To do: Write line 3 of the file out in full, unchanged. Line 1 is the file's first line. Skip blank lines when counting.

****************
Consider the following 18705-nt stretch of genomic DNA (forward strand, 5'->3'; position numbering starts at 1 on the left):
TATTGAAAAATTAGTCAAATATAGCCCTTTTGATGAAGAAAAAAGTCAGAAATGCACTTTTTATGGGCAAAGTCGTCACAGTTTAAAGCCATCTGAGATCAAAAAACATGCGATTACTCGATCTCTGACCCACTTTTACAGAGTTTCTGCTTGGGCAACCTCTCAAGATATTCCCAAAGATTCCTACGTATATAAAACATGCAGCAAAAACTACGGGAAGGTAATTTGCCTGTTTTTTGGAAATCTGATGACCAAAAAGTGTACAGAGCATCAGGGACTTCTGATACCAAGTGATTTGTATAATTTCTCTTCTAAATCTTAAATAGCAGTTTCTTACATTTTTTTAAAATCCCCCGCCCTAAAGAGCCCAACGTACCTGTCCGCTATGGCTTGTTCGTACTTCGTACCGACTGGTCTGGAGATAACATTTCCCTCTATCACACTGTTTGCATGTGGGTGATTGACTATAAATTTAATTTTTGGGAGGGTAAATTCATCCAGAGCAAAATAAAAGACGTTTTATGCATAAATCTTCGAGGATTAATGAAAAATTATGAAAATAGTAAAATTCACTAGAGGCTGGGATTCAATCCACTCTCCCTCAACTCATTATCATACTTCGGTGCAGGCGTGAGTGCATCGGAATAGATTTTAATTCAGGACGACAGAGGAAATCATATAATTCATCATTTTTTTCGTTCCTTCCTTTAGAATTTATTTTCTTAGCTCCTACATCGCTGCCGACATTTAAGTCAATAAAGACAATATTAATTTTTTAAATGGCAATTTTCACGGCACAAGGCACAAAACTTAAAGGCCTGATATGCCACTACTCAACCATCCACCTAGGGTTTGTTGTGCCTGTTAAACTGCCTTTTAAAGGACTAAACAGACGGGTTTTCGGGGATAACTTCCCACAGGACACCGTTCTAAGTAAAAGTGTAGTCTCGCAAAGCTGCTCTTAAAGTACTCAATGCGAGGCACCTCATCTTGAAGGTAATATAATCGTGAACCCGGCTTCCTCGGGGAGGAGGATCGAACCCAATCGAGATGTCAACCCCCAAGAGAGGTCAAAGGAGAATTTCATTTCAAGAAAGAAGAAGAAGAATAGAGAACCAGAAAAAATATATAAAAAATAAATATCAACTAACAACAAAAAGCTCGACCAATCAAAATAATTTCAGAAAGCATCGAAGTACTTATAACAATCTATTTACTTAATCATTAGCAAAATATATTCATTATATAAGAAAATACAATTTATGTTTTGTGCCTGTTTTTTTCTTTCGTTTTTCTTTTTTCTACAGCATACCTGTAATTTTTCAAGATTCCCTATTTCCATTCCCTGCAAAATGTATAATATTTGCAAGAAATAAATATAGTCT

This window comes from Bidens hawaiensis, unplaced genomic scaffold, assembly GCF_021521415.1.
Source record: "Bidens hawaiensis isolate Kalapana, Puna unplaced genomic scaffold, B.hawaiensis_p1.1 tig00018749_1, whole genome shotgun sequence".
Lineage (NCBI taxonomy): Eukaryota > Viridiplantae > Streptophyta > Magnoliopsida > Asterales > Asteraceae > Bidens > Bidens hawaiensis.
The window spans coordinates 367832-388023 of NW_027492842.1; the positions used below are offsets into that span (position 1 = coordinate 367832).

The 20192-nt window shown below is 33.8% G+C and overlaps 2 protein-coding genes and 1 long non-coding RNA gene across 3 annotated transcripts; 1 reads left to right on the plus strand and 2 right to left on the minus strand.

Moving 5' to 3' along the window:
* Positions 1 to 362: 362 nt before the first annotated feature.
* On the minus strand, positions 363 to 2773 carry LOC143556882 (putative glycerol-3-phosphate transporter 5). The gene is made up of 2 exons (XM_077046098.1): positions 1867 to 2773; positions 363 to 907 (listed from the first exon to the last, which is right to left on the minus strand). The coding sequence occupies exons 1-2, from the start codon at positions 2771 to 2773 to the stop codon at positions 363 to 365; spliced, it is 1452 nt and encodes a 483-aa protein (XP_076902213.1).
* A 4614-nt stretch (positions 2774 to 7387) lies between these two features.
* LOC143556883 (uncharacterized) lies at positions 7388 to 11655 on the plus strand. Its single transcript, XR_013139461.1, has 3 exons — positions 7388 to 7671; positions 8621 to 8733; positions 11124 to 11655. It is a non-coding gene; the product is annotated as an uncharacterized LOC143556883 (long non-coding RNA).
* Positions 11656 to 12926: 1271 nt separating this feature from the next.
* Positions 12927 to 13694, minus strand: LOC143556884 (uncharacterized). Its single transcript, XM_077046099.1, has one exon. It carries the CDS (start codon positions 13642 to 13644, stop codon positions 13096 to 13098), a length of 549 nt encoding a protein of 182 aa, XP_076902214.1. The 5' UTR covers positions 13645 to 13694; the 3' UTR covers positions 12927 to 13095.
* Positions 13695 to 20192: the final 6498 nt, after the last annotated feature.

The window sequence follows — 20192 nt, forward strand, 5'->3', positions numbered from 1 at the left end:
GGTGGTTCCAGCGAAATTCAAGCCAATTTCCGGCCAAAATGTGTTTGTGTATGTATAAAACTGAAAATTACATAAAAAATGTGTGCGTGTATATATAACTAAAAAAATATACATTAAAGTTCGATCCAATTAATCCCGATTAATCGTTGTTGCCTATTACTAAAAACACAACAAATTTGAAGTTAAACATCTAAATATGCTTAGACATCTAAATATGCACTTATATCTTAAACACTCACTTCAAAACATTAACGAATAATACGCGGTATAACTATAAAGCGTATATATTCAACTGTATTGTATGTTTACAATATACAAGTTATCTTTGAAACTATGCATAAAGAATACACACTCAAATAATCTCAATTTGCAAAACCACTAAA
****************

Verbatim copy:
This window comes from Bidens hawaiensis, unplaced genomic scaffold, assembly GCF_021521415.1.